• Share
  • Email
  • Embed
  • Like
  • Save
  • Private Content
Data Mining: Applying data mining
 

Data Mining: Applying data mining

on

  • 1,445 views

Data Mining: Applying data mining

Data Mining: Applying data mining

Statistics

Views

Total Views
1,445
Views on SlideShare
1,425
Embed Views
20

Actions

Likes
2
Downloads
0
Comments
0

3 Embeds 20

http://www.dataminingtools.net 11
http://dataminingtools.net 8
http://www.yutzu.com 1

Accessibility

Categories

Upload Details

Uploaded via as Microsoft PowerPoint

Usage Rights

© All Rights Reserved

Report content

Flagged as inappropriate Flag as inappropriate
Flag as inappropriate

Select your reason for flagging this presentation as inappropriate.

Cancel
  • Full Name Full Name Comment goes here.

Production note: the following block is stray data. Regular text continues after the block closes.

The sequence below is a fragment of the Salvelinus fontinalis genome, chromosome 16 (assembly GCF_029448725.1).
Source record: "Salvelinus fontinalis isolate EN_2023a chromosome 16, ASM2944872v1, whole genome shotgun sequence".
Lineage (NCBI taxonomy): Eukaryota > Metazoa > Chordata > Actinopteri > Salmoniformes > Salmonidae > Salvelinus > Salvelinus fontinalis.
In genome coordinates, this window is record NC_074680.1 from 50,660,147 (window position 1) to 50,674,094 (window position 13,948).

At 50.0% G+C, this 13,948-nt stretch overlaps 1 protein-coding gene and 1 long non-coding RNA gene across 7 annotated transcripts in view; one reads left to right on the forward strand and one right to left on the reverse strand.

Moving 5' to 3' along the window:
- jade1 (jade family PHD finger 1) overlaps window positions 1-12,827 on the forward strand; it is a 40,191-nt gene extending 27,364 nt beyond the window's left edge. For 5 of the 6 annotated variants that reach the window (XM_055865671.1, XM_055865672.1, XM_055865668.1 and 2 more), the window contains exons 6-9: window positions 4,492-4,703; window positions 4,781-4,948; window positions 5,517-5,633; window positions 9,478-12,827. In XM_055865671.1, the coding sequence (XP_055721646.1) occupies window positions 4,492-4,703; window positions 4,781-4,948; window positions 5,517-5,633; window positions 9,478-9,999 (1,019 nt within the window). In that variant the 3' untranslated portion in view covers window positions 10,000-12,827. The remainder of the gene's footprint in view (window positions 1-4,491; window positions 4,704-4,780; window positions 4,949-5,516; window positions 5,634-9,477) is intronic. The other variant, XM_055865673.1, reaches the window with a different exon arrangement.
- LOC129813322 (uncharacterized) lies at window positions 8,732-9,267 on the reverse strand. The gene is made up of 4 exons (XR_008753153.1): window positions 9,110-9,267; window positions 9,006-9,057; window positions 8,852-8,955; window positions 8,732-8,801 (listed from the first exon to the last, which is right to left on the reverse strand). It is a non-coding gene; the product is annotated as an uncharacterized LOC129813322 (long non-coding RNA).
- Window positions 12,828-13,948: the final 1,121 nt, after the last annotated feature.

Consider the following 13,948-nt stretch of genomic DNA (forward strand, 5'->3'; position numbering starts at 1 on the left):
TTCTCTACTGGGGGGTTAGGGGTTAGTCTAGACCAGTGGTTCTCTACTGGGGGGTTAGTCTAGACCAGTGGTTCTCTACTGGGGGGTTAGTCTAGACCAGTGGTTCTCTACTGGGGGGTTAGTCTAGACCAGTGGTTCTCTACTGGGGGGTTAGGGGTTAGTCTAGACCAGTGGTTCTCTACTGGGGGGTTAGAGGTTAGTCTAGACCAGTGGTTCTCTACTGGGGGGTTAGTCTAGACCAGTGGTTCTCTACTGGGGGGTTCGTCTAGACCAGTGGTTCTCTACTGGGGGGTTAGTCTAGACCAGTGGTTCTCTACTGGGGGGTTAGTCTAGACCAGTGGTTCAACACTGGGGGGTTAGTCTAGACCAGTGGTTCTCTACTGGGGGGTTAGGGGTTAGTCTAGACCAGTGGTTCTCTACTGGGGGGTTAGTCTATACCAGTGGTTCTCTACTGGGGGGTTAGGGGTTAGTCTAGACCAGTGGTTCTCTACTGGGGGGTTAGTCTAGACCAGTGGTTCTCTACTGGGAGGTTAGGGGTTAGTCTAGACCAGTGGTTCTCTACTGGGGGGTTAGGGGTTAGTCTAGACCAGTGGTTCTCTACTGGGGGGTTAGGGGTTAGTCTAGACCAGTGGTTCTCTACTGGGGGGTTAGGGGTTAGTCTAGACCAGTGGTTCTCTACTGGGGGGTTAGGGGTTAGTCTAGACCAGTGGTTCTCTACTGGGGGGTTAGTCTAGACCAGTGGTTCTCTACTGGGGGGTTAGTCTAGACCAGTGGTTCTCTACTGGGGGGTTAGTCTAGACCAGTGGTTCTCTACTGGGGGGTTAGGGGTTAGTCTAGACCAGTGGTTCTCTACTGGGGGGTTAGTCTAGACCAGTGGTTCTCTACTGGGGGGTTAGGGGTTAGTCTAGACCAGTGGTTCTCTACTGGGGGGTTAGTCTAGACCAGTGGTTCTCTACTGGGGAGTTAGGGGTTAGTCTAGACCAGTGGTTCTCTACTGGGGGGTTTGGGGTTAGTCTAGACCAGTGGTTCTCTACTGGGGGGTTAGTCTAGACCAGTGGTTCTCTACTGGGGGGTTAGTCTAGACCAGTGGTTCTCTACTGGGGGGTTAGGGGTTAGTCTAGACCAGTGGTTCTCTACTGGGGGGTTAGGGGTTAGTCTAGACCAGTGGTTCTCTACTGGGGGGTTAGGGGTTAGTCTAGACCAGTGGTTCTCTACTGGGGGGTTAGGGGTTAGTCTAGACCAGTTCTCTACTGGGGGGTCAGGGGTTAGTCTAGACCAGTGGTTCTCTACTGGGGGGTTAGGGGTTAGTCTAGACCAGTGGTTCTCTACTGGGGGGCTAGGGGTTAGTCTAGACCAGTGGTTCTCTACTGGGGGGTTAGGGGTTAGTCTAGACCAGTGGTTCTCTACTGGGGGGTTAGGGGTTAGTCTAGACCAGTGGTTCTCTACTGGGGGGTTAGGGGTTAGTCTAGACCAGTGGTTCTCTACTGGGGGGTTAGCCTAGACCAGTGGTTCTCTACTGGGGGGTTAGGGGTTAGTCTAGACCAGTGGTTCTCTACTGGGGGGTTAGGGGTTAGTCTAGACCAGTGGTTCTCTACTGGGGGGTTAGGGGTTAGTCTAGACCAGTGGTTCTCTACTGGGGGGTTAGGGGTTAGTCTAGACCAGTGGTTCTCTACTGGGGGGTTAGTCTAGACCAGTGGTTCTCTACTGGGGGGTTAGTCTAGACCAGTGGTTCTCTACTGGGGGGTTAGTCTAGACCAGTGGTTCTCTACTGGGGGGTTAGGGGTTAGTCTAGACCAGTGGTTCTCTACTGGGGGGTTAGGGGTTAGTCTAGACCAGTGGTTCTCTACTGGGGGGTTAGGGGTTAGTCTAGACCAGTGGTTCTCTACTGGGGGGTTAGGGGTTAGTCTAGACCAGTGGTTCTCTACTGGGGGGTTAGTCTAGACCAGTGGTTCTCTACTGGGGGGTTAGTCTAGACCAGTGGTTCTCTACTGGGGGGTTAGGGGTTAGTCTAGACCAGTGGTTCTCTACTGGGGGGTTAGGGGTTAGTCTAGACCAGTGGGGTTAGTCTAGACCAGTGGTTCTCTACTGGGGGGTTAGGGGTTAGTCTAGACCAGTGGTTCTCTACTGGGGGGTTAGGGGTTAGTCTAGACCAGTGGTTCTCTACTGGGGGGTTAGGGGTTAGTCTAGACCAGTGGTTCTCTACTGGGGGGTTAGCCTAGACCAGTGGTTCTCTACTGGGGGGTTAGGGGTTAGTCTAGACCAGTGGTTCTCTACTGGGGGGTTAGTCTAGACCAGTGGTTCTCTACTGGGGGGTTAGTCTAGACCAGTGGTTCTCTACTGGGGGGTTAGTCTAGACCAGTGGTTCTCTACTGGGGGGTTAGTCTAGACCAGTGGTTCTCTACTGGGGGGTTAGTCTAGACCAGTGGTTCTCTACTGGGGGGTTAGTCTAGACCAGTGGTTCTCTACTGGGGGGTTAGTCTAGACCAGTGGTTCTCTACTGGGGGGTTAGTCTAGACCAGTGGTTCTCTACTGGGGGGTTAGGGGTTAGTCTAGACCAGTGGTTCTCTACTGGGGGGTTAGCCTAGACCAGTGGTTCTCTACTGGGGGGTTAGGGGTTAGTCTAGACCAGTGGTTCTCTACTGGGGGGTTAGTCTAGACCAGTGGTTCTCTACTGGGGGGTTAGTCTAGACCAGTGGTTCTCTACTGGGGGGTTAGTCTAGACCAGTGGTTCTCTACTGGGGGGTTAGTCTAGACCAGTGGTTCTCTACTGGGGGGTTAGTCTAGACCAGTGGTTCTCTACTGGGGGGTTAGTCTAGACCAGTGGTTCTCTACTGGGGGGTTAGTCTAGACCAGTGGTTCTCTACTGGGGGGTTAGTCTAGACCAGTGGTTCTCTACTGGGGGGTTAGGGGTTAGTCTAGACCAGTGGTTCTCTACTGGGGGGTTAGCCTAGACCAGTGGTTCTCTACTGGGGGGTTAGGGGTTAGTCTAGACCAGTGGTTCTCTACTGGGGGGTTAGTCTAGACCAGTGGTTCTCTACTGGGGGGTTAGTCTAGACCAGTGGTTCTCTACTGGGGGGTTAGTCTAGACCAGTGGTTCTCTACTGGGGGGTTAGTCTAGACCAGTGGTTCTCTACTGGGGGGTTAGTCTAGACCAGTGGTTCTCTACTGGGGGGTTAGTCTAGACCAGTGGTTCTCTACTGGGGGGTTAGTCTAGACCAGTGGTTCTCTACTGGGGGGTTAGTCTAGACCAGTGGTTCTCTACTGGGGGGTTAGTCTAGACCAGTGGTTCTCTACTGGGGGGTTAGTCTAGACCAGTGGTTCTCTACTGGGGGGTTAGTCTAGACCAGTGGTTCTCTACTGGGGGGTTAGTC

Are you sure you want to
    Your message goes here
    Processing…
Post Comment
Edit your comment

    Data Mining: Applying data mining Data Mining: Applying data mining Presentation Transcript

    • Applying Data Mining
    • Application of data mining
      Object mining
      Spatial mining
      Text mining
      Web mining
      Multimedia mining
    • Multidimensional Analysis and Descriptive Mining
      An important feature of object-relational and object-oriented databases is their capability of storing, accessing, and modeling complex structure-valued data, such as set- and list-valued data and data with nested structures.
    • Cont..
      A set-valued attribute may be of homogeneous or heterogeneous type. Typically, set-valued data can be generalized by
      Generalization of each value in the set to its corresponding higher-level concept